The Social Executive

by Dionne Kasian-Lew

Verdict: THE SOCIAL EXECUTIVE is a persuasive and concise argument, and the author certainly makes a case regarding social media.

IR Rating



IR Rating

THE SOCIAL EXECUTIVE is essentially a vigorous presentation, in short book form, aimed at convincing executives that they need to take advantage of social media opportunities now, or be reduced to irrelevancy. The book addresses misconceptions concerning social media (the idea that it’s all a fad, for example, or that it consists mainly of cute cat pictures and recipes), the growing importance of social media, and examples of how companies have successfully used social media to improve customer relations, grow sales, and retool products to meet demand.

The book is written in an energetic and forceful style. Since it is aimed at reaching executives with little time to read a more complicated or in-depth analysis, the writing is also short, concise, and clear. Though she backs up her arguments with data and examples, the author does not delve into too much detail in the actual text, leaving her writing refreshingly brisk and unclogged. However, she provides a great many links to external sources of information for those who want to follow a particular thought or track down a particular reference. The author is clearly quite enthusiastic about her topic, and has a substantial array of knowledge and research at her fingertips.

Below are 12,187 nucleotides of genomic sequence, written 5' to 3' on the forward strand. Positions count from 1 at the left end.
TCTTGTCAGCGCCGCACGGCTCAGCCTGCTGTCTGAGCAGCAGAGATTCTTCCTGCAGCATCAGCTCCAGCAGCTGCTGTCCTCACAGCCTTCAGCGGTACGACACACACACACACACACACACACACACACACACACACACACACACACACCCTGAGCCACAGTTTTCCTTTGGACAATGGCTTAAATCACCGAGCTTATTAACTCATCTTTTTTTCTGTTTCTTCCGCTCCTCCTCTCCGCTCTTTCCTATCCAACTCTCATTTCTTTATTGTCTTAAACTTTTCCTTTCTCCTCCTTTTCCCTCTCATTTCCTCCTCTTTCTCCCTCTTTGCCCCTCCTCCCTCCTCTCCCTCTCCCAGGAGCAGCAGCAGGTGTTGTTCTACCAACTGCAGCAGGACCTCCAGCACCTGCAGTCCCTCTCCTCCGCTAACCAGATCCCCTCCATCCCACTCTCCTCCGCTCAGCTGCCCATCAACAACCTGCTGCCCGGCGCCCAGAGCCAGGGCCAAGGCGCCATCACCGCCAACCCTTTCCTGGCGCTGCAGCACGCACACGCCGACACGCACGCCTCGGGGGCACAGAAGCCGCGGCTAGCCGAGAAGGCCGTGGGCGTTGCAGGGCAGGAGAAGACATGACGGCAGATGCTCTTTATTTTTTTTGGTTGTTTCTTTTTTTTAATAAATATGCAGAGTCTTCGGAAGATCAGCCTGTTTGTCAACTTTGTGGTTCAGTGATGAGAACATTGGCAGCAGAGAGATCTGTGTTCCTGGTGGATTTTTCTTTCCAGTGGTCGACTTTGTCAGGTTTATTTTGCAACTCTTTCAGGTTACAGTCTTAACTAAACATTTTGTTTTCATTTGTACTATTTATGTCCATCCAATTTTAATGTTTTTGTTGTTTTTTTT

THE SOCIAL EXECUTIVE could use a substantial edit – in places it feels as though the author was too driven to make her case to bother with the occasional missing word or incomplete sentence. However, when making a case to people at the top of their respective hierarchies, it is vitally important to make sure every detail is correct. Occasionally, also, links lead to missing or obsolete pages – this is a characteristic of the fast-moving digital age, no doubt, but it is also one problem with using Internet links as references and backup information. Also, as a minor quibble, one that is strictly a matter of this reviewer’s personal opinion, the author’s picture at the end would look more forceful and authoritative if she were directly looking at the camera, rather than off to the side. It’s a subtle thing, but subtle appearances can matter a great deal, especially to people without much time to get past first impressions.

THE SOCIAL EXECUTIVE is a persuasive and concise argument, and the author certainly makes a case regarding social media.

Reviewed by Catherine Langrehr for IndieReader.

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